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Training and reference guide for a screening checklist to initiate use of the copper IUD. Second edition.
Research Triangle Park, North Carolina, Family Health International [FHI], 2009. 79 p. (USAID Cooperative Agreement No. GPO-A-00-05-00022-00)This training and reference guide was developed for family planning service providers interested in using the Checklist for Screening Clients Who Want to Initiate Use of the Copper IUD, commonly referred to as the "IUD Checklist." Designed to serve as both a training and reference tool, the guide is composed of two parts: a training module and a collection of essential, up-to-date reference materials on the copper intrauterine device (IUD). This guide is part of a series to train on other checklists. The IUD Checklist was developed to assist service providers in screening clients who have already been counseled about contraceptive options and who have made an informed decision to use the copper IUD. This simple job aid is based on the technical guidance provided by the World Health Organization (WHO) in its Medical Eligibility Criteria for Contraceptive Use (2004, updated 2008). The checklist supports the application of these guidelines -- known as the WHO MEC -- into service delivery practice. (Excerpts)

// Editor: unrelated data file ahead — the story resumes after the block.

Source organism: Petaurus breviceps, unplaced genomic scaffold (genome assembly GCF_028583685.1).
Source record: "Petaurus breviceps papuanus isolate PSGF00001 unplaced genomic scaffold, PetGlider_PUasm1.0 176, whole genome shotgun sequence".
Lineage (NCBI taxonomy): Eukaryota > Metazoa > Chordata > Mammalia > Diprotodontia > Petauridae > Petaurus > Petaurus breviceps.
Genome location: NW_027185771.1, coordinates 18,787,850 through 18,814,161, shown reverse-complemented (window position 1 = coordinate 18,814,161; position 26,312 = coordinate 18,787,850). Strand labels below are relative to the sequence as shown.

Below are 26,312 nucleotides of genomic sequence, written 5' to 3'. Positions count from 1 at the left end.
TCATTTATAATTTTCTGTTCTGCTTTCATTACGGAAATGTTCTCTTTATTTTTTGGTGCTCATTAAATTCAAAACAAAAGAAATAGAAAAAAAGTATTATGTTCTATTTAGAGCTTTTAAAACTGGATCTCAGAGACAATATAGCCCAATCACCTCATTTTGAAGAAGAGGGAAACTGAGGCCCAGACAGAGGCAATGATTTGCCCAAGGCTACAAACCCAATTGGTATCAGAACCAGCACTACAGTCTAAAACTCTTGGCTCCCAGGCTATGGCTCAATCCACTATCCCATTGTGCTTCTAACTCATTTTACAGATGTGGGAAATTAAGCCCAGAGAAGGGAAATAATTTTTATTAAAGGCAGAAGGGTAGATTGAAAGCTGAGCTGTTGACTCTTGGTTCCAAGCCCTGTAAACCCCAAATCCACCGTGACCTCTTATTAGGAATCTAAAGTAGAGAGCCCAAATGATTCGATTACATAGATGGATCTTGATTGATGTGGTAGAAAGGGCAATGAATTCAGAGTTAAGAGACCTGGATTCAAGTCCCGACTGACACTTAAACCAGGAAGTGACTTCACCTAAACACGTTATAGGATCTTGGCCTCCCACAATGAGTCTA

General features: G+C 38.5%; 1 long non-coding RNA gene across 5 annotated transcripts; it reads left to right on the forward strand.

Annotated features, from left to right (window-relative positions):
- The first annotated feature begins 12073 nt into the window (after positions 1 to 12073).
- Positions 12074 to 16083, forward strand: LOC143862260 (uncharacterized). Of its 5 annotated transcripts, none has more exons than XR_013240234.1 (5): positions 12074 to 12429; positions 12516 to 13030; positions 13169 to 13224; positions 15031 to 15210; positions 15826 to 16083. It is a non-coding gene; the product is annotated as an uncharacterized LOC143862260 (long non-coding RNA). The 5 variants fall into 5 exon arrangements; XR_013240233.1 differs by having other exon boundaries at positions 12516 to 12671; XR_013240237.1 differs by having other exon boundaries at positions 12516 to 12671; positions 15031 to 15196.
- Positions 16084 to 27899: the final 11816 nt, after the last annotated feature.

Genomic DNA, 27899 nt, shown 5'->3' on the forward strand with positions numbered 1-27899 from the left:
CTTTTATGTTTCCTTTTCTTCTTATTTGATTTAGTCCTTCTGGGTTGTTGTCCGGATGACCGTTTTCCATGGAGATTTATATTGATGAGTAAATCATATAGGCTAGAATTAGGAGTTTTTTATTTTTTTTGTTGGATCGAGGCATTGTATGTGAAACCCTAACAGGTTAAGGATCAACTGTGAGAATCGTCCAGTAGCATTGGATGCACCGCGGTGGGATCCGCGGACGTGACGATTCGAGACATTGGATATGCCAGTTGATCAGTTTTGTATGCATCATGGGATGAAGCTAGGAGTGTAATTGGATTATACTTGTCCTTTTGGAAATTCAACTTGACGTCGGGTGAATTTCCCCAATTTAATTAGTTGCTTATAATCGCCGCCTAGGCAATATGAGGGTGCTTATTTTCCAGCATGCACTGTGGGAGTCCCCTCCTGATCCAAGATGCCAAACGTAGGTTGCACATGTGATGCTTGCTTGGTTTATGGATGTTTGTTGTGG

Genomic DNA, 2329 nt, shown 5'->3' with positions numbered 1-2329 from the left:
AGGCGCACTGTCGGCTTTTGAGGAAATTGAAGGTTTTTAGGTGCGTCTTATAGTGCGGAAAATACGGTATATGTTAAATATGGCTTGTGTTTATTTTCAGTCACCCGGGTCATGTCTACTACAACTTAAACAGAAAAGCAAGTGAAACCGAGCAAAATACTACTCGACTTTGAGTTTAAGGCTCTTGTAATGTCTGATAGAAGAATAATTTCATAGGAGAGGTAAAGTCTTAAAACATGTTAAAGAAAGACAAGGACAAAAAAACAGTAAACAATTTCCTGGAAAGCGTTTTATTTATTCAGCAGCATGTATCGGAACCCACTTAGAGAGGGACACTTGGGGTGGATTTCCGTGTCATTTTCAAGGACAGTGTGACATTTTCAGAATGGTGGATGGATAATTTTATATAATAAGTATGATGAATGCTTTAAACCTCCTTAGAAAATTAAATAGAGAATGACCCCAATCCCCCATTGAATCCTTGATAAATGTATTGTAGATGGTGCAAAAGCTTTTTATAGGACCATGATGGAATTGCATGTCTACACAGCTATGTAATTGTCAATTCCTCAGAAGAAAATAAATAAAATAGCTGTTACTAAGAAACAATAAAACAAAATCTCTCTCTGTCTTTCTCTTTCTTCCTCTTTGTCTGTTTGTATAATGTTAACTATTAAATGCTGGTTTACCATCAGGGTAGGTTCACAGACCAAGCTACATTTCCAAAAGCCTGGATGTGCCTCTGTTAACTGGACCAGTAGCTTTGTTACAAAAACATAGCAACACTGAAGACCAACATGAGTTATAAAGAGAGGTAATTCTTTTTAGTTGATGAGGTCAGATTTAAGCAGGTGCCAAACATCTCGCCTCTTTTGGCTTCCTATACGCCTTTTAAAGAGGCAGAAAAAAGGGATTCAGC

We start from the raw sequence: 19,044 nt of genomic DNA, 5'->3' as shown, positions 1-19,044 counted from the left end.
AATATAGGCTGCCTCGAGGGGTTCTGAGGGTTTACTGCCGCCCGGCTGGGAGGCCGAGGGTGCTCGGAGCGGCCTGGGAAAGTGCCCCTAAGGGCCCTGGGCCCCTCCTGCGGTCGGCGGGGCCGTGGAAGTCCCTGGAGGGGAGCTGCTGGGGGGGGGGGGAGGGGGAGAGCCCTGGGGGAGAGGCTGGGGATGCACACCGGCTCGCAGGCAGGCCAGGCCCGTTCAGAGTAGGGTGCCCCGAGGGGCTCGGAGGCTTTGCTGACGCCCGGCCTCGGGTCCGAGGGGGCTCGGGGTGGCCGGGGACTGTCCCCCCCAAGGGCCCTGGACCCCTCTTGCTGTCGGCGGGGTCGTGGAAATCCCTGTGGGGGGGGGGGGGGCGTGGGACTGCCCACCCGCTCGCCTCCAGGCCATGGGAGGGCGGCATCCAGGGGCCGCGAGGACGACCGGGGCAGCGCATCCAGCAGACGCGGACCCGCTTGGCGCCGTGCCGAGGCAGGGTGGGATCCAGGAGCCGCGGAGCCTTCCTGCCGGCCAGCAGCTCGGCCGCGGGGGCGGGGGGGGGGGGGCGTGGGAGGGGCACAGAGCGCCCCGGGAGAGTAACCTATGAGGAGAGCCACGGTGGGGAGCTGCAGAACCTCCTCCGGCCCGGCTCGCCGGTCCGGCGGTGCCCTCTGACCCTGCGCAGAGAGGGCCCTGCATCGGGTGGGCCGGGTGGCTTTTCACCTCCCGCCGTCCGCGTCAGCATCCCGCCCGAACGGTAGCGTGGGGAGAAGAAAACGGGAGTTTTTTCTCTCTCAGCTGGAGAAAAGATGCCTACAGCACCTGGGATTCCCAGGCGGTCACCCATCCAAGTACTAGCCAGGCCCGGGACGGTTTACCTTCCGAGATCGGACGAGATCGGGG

REPRODUCTIVE HEALTH MATTERS. 1994 May; (3):104.In reply to a summary of an article by Bhupesh Mangla (Lancet, May 29, 1993), a representative of Finishing Enterprises, Inc, the original licensee of the Population Council for manufacture of the Copper T IUD, maintains that the components supplied to Hindustan Latex Ltd (HLL), the Indian company selected in a program of the Indian government and the UN Population Fund (UNFPA) to manufacture the finished IUDs, were neither defective nor substandard. The National Centre of Technical Evaluation of the Indian Institute of Technology, which had no previous experience in this area, established its own specifications prior to transfer of the technology. Finishing Enterprises was uninformed of the changes and delivered components made according to US Food and Drug Administration and international standards. Since they did not meet the Indian specifications, it was recommended that they be held. This does not mean they were unsafe. Differences in the standards were discussed in March 1992 by experts during a Population Council meeting organized by the Indian government and UNFPA. The components were certified to meet international standards and were found to be safe and suitable. The statement that the Ministry was pressured to accept the consignment without further action is, therefore, inaccurate. The Indian Ministry of Health and HLL have since resolved the issue, and manufacture of the IUDs is proceeding with the components supplied by Finishing Enterprises. This resolution was complicated by political motivation, personal bias, and pressure brought by competing Indian firms. In order to prevent this in the future, manufacturers who are experienced with international standards should be involved in evolving national standards, and care should be taken that these are communicated to the appropriate parties.